We now also have this rather self-parodistic summary to go on (caps not mine): “LOVE occurs beyond GOOD and EVIL. LOVE is a genetic need. LOVE is an altered state of consciousness. LOVE is a hard drug. LOVE is a mental disease. Love is a game of power. LOVE is to surpass one's self. LOVE is a blinding light. Love is sperm, fluids and tears. LOVE is an arousing sexual melodrama about a boy and a girl and ANOTHER GIRL.” Hmm. Noé is a gifted maker of images, with an eye for colour and for the visceral, but his traditional sledgehammer approach might very well tip the film towards the diabolical. At any rate, it is set to make a splash.
Italy has three films in competition this year: besides Youth (starring Michael Caine, Harvey Keitel, Rachel Weisz and others), we’ll also get to see The Tale of Tales by Matteo Garrone (Gomorrah) and Mia Madre by Nanni Moretti (one of two returning Palme d’Or winners along with Gus Van Sant, who is presenting the closely guarded Sea of Trees starring Matthew McConaughey).
The plot of Youth is apparently as follows: “A retired orchestra conductor is on holiday with his daughter and her friend in the Alps when he receives an invitation from Queen Elizabeth II to perform for Prince Philip's birthday.” Search me. But if Sorrentino can pump anything like as much directorial razzle-dazzle into it as he chucked at The Great Beauty, the film should be worth a look.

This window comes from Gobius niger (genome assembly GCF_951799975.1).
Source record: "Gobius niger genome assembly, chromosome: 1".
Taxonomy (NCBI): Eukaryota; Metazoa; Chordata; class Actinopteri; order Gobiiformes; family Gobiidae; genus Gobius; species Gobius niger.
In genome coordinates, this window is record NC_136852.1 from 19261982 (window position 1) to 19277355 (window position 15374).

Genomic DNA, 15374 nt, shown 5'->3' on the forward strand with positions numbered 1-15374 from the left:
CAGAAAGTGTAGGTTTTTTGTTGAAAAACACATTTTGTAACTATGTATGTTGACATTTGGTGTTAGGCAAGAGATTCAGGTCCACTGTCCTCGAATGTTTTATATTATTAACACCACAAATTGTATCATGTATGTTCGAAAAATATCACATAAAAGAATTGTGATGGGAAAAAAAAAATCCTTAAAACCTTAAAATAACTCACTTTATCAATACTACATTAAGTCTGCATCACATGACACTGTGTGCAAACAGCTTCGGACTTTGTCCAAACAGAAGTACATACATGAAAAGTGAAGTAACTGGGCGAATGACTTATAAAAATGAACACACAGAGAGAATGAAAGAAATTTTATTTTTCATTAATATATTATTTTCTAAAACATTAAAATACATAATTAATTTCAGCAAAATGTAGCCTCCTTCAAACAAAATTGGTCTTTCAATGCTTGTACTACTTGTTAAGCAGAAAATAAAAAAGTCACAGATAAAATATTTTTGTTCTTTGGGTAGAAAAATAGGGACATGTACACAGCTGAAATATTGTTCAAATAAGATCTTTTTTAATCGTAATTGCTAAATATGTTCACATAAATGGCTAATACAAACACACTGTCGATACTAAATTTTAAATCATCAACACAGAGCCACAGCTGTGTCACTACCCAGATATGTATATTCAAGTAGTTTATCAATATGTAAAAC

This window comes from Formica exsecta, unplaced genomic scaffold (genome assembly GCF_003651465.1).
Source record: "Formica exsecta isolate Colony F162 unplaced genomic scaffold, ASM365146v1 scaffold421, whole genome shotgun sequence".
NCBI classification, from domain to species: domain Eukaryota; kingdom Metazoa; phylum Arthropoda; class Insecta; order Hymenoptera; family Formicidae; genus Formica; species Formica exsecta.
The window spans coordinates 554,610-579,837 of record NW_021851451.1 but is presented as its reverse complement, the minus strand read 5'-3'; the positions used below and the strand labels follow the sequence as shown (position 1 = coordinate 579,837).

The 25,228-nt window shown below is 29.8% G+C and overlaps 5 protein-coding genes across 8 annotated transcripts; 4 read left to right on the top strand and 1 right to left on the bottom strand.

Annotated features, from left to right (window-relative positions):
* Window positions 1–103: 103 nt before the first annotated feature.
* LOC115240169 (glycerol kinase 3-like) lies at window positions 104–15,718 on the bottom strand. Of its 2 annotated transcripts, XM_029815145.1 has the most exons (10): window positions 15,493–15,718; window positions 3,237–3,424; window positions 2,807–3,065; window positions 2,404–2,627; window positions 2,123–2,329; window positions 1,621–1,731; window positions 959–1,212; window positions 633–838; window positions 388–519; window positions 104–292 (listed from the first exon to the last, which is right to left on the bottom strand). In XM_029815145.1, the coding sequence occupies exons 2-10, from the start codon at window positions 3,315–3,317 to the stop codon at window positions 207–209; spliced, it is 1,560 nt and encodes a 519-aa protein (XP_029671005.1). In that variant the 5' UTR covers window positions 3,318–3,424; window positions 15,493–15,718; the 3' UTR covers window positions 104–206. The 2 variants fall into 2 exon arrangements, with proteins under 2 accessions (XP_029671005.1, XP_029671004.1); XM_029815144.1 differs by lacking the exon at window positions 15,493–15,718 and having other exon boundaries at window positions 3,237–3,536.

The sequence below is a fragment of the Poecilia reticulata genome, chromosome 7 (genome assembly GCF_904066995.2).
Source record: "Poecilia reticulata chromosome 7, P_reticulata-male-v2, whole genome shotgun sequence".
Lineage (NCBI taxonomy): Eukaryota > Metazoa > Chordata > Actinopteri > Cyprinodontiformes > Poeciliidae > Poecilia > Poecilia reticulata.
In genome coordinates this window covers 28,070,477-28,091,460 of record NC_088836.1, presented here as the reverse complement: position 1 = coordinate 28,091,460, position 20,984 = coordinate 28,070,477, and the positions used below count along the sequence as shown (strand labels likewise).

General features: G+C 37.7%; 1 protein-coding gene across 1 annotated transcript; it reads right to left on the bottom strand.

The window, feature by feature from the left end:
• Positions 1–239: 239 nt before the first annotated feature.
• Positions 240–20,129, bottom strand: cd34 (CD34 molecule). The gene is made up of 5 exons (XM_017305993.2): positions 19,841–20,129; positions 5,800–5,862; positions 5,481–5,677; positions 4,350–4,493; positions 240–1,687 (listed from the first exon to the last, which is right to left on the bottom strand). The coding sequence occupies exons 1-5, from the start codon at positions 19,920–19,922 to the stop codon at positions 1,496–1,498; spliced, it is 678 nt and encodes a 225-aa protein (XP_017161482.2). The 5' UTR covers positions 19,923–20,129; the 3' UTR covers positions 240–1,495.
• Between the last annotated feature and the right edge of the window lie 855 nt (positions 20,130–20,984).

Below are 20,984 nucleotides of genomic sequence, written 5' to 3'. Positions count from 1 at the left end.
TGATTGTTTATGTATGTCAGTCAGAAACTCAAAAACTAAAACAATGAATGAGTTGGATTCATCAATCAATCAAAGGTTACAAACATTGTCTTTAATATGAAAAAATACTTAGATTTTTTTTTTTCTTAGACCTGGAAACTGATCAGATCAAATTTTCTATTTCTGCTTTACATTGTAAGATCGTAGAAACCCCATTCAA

The Tale of Tales, by Garrone, is a bit of a departure after the tense realism of Gomorrah and the wryness of his reality-TV satire, Reality. This new film finds him in a different mode, drawing on the faiytales of 17th century author Giambattista Basile, with Salma Hayek playing the Queen of Longtrellis and Vincent Cassel the King of Strongcliff. It sounds audacious at any rate, and could just as easily win everything as find itself booed out of town.
Finally, Moretti’s Mia Madre looks like it might find him in the same vein as The Son’s Room: telling the story of a film director torn between her work and her private life, the film marks a break from his two latest, more elliptical excursions with The Caiman (about Berlusconi) and Habemus Papam (about the papacy). Opposite Margherita Buy, a favourite actor of Moretti’s, we’ll get to see the Coen brothers’ old mucker John Turturro acting in Italian. Can’t wait.
This year, perhaps above all other years, there have been some startling snubs and omissions. So all eyes will be on new films by great directors who have somewhat enigmatically been left out of the main competition. Thai director Apichatpong Weerasethakul has been unceremoniously relegated to the sidebar category Un Certain Regard for Cemetery of Splendour after the last film he showed here, Uncle Boonmee, only went and won the Palme blooming d’Or. Many will say he should be competing alongside Moretti and Van Sant. Meanwhile the festival darling Miguel Gomes (Tabu) finds himself in another sidebar category, The Directors’ Fortnight, for his scorchingly anticipated 1001 Nights. From what I hear, at least one of these films is magnificent. Expect an outcry if either of them turns out better than the films in competition.
See photographer Clement Jolin's photographic love letter to the Cannes Film Festival here.